Even though Emraan Hashmi is the lead protagonist in Shanghai and Vishal-Shekhar are at the helm of affairs, one doesn't expect a conventional soundtrack here. Reason being that the film is pitched as a dramatic outing instead of being out and out 'masala' or hardcore romantic. This does make one a little apprehensive of the commercial appeal that the album may carry. Still, one plays on the album and hopes to be pleasantly surprised.
The song which kick-starts the proceedings is 'Bharat Mata Ki Jai ', the theme track of the album. Expected to arrive at numerous junctures in the film's narrative due to the thematic appeal that it carries and also finding way into the promos, 'Bharat Mata Ki Jai ' is an addictive number that strikes from the word 'go'. Of course Dibakar Banerjee's lyrics (yes, he has penned this number) are acidic as well as satirical in nature which means the plusses and minuses of 'Bharat Mata' are being spoken about in their full glory. Still, it is the rhythm, pace and the way Keerti Sagathia and Vishal Dadlani sing this one with Bhupesh and Dibakar (again) pitching in additional vocalists that make 'Bharat Mata Ki Jai ' a song that could have been just an ideal number to act as an antithesis of political campaigns. The 'remix version' of this out and out 'desi' number is well placed too and one looks forward to the song being picked up by the news channels once the next scam is revealed or a corruption saga is unveiled.
It's continuation of rhythm and pace once again that does the trick for 'Imported Kamariya '. No, this one is not a memorable number in the making and also doesn't come close to Vishal-Shekhar's item songs like 'Chammak Challo' [Ra.One] or 'Sheila Ki Jawaani ' [Tees Maar Khan] . Still, for the purpose of fitting into the film and also hinting of a satire once again when it comes to prevalent corruption, 'Imported Kamariya ' written by Anvita Dutt fits in well with Richa Sharma going behind the mike. Vishal and Shekhar are the additional vocalists for this yet another out and out 'desi' song which is fun but only till it lasts.
Things come to an almost standstill though with the arrival of 'Duaa ' that is almost unplugged with just the vocals of Nandini Srikar and Arijit Singh taking the song forward. A slow moving number which has a sad undertone to it, it is set in the same semi-classical style as 'Kaa Karoon Sajni' [Swami] with a touch of new-age style to it. Kumaar does well as a lyricist here and when one listens to the song (which has Shekhar as the additional vocalists), it teases listener to find out more about the film. Though this isn't quite the one to set the charts on fire, for those looking hunting for a soft outing, it fits the bill.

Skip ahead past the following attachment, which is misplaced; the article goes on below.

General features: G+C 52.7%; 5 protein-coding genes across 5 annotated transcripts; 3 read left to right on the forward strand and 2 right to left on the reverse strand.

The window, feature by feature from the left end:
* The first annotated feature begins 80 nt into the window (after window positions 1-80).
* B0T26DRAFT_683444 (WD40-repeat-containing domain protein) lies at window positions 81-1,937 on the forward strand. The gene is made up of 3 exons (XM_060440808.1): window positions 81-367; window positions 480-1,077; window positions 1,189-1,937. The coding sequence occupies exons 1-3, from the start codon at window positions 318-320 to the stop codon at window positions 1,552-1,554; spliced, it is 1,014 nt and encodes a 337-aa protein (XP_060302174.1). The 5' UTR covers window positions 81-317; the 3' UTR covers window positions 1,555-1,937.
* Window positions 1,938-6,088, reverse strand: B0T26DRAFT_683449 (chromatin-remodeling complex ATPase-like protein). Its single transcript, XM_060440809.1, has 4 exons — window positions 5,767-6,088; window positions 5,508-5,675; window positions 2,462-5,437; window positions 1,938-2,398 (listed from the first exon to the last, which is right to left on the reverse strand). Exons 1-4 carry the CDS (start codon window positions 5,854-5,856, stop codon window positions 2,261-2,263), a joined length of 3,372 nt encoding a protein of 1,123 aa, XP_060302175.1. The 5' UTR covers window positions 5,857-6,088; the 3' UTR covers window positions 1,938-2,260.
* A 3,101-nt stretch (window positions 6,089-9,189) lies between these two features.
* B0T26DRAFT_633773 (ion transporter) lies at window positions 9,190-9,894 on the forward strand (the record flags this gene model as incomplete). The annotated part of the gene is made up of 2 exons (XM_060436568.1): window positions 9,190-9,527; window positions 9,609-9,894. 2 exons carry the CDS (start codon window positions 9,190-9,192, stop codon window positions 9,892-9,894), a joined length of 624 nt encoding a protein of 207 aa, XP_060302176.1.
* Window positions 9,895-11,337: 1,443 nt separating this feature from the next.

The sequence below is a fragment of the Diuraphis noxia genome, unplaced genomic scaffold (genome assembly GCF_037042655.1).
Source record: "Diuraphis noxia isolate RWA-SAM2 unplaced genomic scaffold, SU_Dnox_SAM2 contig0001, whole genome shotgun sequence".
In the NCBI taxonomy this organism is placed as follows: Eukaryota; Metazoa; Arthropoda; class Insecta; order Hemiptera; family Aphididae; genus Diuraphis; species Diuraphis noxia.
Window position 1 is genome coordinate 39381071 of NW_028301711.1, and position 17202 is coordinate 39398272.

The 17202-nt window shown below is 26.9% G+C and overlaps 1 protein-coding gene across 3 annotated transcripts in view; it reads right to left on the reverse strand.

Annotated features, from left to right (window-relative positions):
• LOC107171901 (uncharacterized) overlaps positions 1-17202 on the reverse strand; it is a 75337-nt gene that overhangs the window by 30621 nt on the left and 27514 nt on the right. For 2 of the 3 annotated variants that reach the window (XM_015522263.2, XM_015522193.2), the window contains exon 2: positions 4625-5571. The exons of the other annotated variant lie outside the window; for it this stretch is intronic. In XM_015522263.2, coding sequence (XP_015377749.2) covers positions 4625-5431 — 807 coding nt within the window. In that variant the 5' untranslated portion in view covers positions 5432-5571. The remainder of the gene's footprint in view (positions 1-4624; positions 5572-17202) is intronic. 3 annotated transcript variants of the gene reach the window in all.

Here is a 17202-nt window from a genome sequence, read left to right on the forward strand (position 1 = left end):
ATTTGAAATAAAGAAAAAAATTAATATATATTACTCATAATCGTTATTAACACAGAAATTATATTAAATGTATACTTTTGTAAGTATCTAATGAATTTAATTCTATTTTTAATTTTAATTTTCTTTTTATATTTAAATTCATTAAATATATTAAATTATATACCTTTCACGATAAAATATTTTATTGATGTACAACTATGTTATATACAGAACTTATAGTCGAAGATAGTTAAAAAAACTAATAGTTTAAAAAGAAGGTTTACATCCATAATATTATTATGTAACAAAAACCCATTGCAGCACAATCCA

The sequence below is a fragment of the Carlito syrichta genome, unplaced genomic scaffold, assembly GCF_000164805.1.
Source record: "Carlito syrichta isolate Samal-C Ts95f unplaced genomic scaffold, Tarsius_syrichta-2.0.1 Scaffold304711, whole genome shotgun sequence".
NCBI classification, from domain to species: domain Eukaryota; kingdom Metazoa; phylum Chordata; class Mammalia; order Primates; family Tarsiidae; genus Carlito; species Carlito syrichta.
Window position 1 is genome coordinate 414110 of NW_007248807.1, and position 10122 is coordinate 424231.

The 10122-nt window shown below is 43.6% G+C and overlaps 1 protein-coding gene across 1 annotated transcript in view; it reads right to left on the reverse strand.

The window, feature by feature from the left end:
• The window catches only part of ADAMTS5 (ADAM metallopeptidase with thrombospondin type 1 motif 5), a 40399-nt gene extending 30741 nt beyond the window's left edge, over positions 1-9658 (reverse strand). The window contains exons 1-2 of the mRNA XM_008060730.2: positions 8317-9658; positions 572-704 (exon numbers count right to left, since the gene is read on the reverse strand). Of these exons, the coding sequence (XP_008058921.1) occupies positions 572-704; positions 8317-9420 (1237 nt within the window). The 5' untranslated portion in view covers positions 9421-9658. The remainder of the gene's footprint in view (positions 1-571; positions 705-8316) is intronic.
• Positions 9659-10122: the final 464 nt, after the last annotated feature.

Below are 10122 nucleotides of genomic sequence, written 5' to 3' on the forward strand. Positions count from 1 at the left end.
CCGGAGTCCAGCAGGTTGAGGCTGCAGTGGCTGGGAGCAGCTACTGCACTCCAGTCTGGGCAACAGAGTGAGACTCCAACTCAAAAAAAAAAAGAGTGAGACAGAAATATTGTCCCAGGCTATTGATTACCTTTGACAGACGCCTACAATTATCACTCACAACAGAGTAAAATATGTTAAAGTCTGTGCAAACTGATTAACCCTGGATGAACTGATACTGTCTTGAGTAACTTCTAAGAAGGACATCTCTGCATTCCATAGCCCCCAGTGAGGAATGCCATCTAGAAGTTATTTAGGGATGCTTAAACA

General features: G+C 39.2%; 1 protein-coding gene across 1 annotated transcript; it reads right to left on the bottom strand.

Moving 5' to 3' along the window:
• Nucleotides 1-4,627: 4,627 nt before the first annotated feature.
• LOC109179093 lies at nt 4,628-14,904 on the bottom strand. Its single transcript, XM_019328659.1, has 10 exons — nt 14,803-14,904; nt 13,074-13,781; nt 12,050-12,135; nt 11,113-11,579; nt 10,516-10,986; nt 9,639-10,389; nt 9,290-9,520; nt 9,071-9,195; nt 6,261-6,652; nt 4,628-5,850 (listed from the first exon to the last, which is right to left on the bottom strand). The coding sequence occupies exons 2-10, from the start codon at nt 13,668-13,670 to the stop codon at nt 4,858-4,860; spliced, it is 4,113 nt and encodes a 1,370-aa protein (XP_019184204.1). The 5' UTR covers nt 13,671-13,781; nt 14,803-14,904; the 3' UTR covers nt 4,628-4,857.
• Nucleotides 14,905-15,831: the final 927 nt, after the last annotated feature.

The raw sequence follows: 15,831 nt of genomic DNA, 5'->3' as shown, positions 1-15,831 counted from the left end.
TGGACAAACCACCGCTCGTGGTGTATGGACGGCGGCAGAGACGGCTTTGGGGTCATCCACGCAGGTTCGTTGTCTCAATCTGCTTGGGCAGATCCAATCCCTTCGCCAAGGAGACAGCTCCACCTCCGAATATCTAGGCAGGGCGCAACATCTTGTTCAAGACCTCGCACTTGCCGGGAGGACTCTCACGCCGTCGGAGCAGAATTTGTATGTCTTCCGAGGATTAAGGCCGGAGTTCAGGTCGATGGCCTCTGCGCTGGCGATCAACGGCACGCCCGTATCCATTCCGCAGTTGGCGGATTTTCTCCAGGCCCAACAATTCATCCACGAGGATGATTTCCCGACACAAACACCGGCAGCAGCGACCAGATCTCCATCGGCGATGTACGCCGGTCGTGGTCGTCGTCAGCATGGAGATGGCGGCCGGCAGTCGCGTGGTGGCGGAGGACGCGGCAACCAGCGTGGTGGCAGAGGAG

Similar subtle mood continues with 'Khudaaya ' which is a sad song with a difference, is written by Neelesh Misra and has various shades to it in the way it begins, continues and ends with Raja Hasan's vocals interspersing it. This time around Shekhar Ravjiani makes the song entirely his own and brings on the pathos of the one who has lost his love and is pining for it to be back in his life. Having said that, the song isn't the kind that fetches your attention in the very first hearing and has to be played repeatedly, especially the well put together 'remix version' (it is quite good indeed) which ultimately manages to hook you on.
It is time for Shanghai to return to its theme with Vishal Dadlani written 'Morcha ' which is based on the manifesto of political parties. This means there are promises of food, education and other things being made with Raja Hasan (along with Vishal Dadlani as the additional vocalist) leading from the front. Pun intended. Not really the kind of a vociferous outing that one generally associates with a song of this genre, it promises to fit in well into the film's narrative.
Last to arrive is 'Mantra Vishnu Sahasranamam ' which is the longest track of the lot and lasts as good as five minutes. A traditional track by Srivatsa Krishna, it doesn't have any other instrument in the background other than the 'sitar'. Quite soothing to ears and a quick pick for those hunting for a devotional outing, this 'mantra' is about 'The Thousand Names Of Lord Vishnu'.
Music of Shanghai turns out to be as expected with Vishal-Shekhar experimenting as per the film's genre and succeeding reasonably well too. Other than creating songs like 'Bharat Mata Ki Jai', 'Imported Kamariya' and 'Morcha' which are as per the demand of the film, they also compose 'Duaa' and 'Khudaaya' which could have fitted into any other romantic outing of theirs. One does hunt for the kind of songs though that would turn out to be chartbusters and boast of all-around success. However if complimented by a steady marketing and promotional campaign, there are good chances that 'Bharat Mata Ki Jai ' and 'Khudaaya ' would find good popularity coming their way.
Bharat Mata Ki Jai, Khudaaya (remix)